Amendments to IAS 7 and IFRS 7: Supplier finance arrangements

The IASB issued amendments to IAS 7 Statement of Cash Flows and IFRS 7 Financial Instruments: Disclosures to cater for supplier finance arrangements.

What is a supplier finance arrangement?

Supplier finance arrangements (sometimes referred to as reverse factoring or payables/supply chain finance) may sound foreign but are more common than one may think.

In a nutshell, this is where a supplier provides goods/services to a customer and instead of paying the supplier directly, the customer enters into an arrangement with a finance provider (for example, a bank) to settle the account with the supplier on their behalf. The finance provider will generally settle with the supplier according to the original terms (or earlier at a discount), and the customer will settle with the finance provider on extended payment terms.

To illustrate:

Finance provider

*The finance provider can be the customer’s, the supplier’s or third party.

Why enter into these arrangements?

Cash management.

The customer is able to agree to longer terms with the finance provider to pay for those goods, perhaps 60/90 days instead of 30 days and the supplier is still able to receive their payment within the agreed terms.

Sometimes the agreement allows the supplier to receive payment from the finance provider immediately - in which case the supplier might take a small discount. Where suppliers take a discount for early payment, this is typically based on the customer’s credit rating, not the supplier. This may be very beneficial to smaller suppliers with poorer credit ratings as they are potentially able to access funds earlier at a cheaper rate than obtaining a loan with the finance provider directly.

These arrangements are also beneficial for the customers with poorer credit ratings to extend their payment terms.

Current IFRS considerations

What considerations must be made when presenting and disclosing these arrangements before the amendments? The IFRIC (IFRS interpretations committee) looked into it and their response has been incorporated below.

Statement of financial position

Trade and other payables are required to be presented separately from other financial liabilities, and presentation of additional line items is required where relevant to the user’s understanding of an entity’s financial position (IAS 1 Presentation of Financial Statements).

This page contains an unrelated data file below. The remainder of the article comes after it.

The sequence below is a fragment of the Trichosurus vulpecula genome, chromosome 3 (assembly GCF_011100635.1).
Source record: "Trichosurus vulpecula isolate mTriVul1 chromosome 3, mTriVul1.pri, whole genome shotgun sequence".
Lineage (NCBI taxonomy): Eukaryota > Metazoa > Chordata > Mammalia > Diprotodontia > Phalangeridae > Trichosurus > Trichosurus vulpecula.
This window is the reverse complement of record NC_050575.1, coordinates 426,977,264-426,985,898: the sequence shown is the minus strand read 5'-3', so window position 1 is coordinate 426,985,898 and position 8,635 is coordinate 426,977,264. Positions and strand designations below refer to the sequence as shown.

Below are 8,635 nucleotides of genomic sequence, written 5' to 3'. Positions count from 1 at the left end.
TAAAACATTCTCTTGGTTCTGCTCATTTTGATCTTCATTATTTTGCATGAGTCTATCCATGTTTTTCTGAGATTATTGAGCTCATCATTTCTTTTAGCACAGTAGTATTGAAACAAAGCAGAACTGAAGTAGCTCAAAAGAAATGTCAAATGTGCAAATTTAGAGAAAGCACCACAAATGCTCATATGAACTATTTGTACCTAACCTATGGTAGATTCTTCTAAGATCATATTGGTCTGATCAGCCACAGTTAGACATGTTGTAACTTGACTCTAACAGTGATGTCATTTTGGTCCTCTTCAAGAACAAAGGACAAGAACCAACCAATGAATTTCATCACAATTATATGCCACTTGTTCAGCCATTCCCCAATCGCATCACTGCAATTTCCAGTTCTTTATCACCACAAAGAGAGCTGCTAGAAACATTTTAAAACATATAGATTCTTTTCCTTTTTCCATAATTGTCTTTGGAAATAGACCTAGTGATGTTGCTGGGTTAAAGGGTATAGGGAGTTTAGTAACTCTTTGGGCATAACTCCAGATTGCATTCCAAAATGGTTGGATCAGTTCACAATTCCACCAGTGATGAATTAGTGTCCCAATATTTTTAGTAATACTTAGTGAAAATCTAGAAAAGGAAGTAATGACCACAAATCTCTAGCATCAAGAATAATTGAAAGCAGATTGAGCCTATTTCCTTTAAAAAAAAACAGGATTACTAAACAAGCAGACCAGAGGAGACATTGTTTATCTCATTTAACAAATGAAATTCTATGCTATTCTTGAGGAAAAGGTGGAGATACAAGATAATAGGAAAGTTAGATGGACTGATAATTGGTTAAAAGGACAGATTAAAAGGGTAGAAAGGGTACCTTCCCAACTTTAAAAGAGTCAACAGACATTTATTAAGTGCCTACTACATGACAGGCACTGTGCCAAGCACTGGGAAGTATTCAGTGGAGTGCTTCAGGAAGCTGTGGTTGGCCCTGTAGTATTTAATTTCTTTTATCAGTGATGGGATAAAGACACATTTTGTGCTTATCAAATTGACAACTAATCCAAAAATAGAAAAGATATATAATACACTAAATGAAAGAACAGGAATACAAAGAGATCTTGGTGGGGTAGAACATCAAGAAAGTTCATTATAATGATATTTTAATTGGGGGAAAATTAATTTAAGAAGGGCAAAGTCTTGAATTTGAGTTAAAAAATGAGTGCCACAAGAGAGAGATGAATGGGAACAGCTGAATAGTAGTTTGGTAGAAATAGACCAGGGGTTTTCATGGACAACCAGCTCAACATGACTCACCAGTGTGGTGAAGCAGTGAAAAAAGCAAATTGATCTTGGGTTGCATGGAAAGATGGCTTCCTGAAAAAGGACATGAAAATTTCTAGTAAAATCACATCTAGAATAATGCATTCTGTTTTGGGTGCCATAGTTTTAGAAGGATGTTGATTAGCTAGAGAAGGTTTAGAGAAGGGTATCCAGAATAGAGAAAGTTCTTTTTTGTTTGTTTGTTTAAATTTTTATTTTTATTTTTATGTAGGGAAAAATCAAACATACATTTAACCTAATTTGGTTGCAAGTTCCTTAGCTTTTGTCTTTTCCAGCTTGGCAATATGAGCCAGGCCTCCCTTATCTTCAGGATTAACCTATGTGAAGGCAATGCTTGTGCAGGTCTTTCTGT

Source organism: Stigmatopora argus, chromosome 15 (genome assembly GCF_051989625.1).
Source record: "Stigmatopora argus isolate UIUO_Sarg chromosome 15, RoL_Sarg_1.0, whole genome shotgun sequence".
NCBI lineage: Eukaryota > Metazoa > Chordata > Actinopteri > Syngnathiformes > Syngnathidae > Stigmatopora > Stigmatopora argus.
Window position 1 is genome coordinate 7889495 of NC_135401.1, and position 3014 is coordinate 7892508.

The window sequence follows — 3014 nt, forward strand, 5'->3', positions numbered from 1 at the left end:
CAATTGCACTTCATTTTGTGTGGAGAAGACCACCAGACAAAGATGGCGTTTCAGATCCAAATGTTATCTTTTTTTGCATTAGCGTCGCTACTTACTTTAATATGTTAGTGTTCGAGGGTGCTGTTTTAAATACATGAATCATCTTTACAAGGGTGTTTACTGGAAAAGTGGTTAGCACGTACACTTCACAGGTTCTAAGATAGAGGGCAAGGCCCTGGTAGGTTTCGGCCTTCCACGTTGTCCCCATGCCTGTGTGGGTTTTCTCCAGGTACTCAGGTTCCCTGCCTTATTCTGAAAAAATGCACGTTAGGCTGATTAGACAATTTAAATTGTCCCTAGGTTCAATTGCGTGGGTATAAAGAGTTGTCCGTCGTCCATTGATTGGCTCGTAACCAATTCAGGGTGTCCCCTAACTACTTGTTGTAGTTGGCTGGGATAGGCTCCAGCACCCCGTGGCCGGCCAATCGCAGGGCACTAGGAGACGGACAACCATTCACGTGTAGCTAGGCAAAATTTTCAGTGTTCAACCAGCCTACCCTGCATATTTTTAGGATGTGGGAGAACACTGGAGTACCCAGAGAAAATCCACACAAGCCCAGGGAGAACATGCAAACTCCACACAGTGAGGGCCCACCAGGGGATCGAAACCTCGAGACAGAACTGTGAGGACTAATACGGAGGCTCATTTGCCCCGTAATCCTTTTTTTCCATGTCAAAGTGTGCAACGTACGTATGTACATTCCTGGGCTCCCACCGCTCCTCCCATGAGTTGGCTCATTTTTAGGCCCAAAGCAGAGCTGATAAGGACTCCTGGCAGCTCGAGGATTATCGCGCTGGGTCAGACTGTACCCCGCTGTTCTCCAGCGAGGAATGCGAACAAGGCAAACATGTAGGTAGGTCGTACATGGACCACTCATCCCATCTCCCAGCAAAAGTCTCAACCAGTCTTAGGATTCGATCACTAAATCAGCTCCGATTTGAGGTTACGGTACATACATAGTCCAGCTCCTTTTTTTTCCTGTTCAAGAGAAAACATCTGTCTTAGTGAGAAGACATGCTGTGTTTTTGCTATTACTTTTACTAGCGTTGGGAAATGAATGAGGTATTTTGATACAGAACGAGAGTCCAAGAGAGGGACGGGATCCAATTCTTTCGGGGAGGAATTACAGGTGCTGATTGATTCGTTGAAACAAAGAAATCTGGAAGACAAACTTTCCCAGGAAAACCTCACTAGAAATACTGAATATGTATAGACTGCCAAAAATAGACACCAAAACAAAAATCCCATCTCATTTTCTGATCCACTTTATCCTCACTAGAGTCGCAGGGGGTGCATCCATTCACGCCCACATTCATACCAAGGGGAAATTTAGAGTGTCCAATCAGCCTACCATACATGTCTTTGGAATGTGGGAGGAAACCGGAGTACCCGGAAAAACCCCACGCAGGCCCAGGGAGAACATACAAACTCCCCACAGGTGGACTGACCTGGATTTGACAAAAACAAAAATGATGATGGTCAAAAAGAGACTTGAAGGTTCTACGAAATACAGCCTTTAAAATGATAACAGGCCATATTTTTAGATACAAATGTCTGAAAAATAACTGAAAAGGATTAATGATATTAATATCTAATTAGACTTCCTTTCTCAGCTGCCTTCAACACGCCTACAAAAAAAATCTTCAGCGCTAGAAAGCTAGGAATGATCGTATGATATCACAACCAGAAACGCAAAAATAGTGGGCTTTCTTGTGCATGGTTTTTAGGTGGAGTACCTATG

On this basis, liabilities from supplier financing arrangements would need to be presented:

  • within trade and other payables;
  • within other financial liabilities; or
  • as a separate line item

Keep in mind that trade payables are liabilities to pay for goods or services that have been received or supplied and have been invoiced or formally agreed with the supplier, and are part of the working capital used in the entity’s normal operating cycle (IAS 37.11(a) and IAS 1.70).

Factors that could be considered in determining whether it is still appropriate to present these as trade payables:

  • whether additional security is provided as part of the supplier financing arrangement that would otherwise not be provided;
  • the extent to which the terms of these liabilities differ from the terms of the entity’s trade payables that are not part of the supplier financing arrangement.

Cash flow statement

Should cash flows under supplier financing arrangements be classified as cash flows from operating activities or cash flows from financing activities?

Operating activities are “the principal revenue-producing activities of the entity and other activities that are not investing or financing activities”; and

Financing activities are “activities that result in changes in the size and composition of the contributed equity and borrowings of the entity” (IAS 7)

If the liability is a trade payable, this must be presented as cash flows from operating activities.

If the liability is not considered a trade payable, for example where the liability represents borrowings, the cash outflows to settle the liability must be presented as part of financing activities.

Liquidity risk

IFRS 7 requires qualitative and quantitative disclosures regarding exposure to liquidity risk, and the objectives, policies and processes for managing the risk.